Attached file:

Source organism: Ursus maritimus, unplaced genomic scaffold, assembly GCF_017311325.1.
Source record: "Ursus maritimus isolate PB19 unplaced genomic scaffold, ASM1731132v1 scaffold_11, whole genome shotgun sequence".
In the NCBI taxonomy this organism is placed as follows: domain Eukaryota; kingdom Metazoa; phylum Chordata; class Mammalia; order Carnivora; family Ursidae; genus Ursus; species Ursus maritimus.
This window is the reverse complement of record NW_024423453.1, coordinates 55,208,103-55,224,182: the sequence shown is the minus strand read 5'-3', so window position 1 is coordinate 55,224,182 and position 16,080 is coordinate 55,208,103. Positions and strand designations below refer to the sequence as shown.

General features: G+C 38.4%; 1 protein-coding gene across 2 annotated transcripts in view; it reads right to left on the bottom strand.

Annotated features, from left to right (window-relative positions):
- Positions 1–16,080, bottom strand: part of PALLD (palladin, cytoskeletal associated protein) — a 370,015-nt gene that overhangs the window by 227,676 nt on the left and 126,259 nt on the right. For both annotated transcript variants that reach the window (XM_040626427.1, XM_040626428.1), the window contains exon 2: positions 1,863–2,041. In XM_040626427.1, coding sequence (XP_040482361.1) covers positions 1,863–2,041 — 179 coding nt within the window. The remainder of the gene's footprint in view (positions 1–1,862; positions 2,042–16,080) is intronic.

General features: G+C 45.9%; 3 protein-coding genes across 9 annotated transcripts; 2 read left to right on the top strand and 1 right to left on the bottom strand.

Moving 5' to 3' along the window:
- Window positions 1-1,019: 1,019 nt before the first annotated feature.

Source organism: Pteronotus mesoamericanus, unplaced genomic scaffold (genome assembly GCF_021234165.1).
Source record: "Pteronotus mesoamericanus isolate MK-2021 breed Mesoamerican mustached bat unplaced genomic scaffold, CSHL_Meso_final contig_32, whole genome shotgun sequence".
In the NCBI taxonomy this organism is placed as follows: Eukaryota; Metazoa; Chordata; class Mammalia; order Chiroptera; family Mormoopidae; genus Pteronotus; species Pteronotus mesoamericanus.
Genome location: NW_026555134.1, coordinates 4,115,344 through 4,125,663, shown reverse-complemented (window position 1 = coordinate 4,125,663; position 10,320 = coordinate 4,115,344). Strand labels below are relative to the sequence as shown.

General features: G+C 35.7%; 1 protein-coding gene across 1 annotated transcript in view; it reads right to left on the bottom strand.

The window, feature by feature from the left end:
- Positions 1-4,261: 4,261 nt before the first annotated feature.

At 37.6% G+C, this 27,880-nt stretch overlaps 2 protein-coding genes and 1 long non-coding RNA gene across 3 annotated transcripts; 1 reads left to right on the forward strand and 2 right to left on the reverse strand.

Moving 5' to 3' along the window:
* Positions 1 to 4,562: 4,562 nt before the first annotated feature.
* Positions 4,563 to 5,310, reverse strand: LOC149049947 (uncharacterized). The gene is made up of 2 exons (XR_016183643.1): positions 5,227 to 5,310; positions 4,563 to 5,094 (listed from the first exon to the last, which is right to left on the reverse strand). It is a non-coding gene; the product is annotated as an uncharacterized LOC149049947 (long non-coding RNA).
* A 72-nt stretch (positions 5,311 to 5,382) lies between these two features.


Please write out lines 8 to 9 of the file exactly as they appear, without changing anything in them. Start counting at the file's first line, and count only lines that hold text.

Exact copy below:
General features: G+C 45.9%; 3 protein-coding genes across 9 annotated transcripts; 2 read left to right on the top strand and 1 right to left on the bottom strand.

Moving 5' to 3' along the window: